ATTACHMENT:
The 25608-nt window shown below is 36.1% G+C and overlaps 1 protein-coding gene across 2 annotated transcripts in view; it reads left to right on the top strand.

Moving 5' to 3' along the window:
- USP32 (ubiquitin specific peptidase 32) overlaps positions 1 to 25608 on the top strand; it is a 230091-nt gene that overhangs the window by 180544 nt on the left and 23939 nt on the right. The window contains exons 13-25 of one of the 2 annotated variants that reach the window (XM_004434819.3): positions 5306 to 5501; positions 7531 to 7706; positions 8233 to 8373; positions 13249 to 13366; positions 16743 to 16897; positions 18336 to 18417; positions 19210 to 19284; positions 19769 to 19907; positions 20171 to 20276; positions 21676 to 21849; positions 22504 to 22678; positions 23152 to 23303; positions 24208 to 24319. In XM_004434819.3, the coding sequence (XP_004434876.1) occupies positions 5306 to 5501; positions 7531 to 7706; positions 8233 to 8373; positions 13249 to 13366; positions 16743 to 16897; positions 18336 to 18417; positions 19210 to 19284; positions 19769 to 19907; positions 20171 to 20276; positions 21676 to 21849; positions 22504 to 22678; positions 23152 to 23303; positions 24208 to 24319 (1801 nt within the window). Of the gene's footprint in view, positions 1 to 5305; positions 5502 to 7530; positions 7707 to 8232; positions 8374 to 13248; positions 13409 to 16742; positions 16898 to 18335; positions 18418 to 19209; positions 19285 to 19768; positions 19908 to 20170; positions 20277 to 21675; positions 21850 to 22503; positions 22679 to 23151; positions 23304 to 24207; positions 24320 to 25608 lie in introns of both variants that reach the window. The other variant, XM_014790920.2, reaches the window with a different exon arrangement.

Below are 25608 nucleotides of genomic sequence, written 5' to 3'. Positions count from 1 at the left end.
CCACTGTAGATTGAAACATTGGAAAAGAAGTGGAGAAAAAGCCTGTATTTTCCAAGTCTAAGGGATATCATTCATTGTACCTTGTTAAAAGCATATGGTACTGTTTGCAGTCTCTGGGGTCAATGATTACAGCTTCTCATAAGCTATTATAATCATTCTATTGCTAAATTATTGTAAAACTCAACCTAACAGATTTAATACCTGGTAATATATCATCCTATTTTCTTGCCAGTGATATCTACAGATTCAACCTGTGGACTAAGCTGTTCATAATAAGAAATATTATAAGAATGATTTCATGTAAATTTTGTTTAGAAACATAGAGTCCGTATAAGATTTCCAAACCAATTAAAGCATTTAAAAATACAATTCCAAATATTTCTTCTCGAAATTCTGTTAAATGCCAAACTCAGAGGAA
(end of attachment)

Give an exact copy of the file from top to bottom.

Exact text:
The 25608-nt window shown below is 36.1% G+C and overlaps 1 protein-coding gene across 2 annotated transcripts in view; it reads left to right on the top strand.

Moving 5' to 3' along the window:
- USP32 (ubiquitin specific peptidase 32) overlaps positions 1 to 25608 on the top strand; it is a 230091-nt gene that overhangs the window by 180544 nt on the left and 23939 nt on the right. The window contains exons 13-25 of one of the 2 annotated variants that reach the window (XM_004434819.3): positions 5306 to 5501; positions 7531 to 7706; positions 8233 to 8373; positions 13249 to 13366; positions 16743 to 16897; positions 18336 to 18417; positions 19210 to 19284; positions 19769 to 19907; positions 20171 to 20276; positions 21676 to 21849; positions 22504 to 22678; positions 23152 to 23303; positions 24208 to 24319. In XM_004434819.3, the coding sequence (XP_004434876.1) occupies positions 5306 to 5501; positions 7531 to 7706; positions 8233 to 8373; positions 13249 to 13366; positions 16743 to 16897; positions 18336 to 18417; positions 19210 to 19284; positions 19769 to 19907; positions 20171 to 20276; positions 21676 to 21849; positions 22504 to 22678; positions 23152 to 23303; positions 24208 to 24319 (1801 nt within the window). Of the gene's footprint in view, positions 1 to 5305; positions 5502 to 7530; positions 7707 to 8232; positions 8374 to 13248; positions 13409 to 16742; positions 16898 to 18335; positions 18418 to 19209; positions 19285 to 19768; positions 19908 to 20170; positions 20277 to 21675; positions 21850 to 22503; positions 22679 to 23151; positions 23304 to 24207; positions 24320 to 25608 lie in introns of both variants that reach the window. The other variant, XM_014790920.2, reaches the window with a different exon arrangement.

Below are 25608 nucleotides of genomic sequence, written 5' to 3'. Positions count from 1 at the left end.
CCACTGTAGATTGAAACATTGGAAAAGAAGTGGAGAAAAAGCCTGTATTTTCCAAGTCTAAGGGATATCATTCATTGTACCTTGTTAAAAGCATATGGTACTGTTTGCAGTCTCTGGGGTCAATGATTACAGCTTCTCATAAGCTATTATAATCATTCTATTGCTAAATTATTGTAAAACTCAACCTAACAGATTTAATACCTGGTAATATATCATCCTATTTTCTTGCCAGTGATATCTACAGATTCAACCTGTGGACTAAGCTGTTCATAATAAGAAATATTATAAGAATGATTTCATGTAAATTTTGTTTAGAAACATAGAGTCCGTATAAGATTTCCAAACCAATTAAAGCATTTAAAAATACAATTCCAAATATTTCTTCTCGAAATTCTGTTAAATGCCAAACTCAGAGGAA